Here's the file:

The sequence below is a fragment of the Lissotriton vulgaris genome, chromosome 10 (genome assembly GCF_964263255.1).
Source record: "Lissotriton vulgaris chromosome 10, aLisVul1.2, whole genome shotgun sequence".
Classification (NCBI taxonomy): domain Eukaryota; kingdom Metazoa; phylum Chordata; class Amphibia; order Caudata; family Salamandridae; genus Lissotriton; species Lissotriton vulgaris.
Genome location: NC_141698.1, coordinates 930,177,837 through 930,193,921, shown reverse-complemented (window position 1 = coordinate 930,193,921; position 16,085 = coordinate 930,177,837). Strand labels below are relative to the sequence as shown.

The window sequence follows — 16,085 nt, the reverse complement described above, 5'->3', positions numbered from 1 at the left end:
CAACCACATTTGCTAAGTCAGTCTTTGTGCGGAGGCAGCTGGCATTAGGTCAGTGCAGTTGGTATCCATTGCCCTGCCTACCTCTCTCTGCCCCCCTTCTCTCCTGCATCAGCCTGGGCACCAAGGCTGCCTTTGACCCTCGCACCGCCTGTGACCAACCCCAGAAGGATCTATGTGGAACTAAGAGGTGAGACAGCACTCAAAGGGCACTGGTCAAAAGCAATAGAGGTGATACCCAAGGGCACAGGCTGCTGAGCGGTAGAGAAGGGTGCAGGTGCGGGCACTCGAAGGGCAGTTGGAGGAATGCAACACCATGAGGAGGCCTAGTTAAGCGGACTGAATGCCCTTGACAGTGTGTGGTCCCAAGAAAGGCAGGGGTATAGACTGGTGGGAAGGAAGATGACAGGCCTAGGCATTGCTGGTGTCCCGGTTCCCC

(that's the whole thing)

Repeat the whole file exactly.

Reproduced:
The sequence below is a fragment of the Lissotriton vulgaris genome, chromosome 10 (genome assembly GCF_964263255.1).
Source record: "Lissotriton vulgaris chromosome 10, aLisVul1.2, whole genome shotgun sequence".
Classification (NCBI taxonomy): domain Eukaryota; kingdom Metazoa; phylum Chordata; class Amphibia; order Caudata; family Salamandridae; genus Lissotriton; species Lissotriton vulgaris.
Genome location: NC_141698.1, coordinates 930,177,837 through 930,193,921, shown reverse-complemented (window position 1 = coordinate 930,193,921; position 16,085 = coordinate 930,177,837). Strand labels below are relative to the sequence as shown.

The window sequence follows — 16,085 nt, the reverse complement described above, 5'->3', positions numbered from 1 at the left end:
CAACCACATTTGCTAAGTCAGTCTTTGTGCGGAGGCAGCTGGCATTAGGTCAGTGCAGTTGGTATCCATTGCCCTGCCTACCTCTCTCTGCCCCCCTTCTCTCCTGCATCAGCCTGGGCACCAAGGCTGCCTTTGACCCTCGCACCGCCTGTGACCAACCCCAGAAGGATCTATGTGGAACTAAGAGGTGAGACAGCACTCAAAGGGCACTGGTCAAAAGCAATAGAGGTGATACCCAAGGGCACAGGCTGCTGAGCGGTAGAGAAGGGTGCAGGTGCGGGCACTCGAAGGGCAGTTGGAGGAATGCAACACCATGAGGAGGCCTAGTTAAGCGGACTGAATGCCCTTGACAGTGTGTGGTCCCAAGAAAGGCAGGGGTATAGACTGGTGGGAAGGAAGATGACAGGCCTAGGCATTGCTGGTGTCCCGGTTCCCC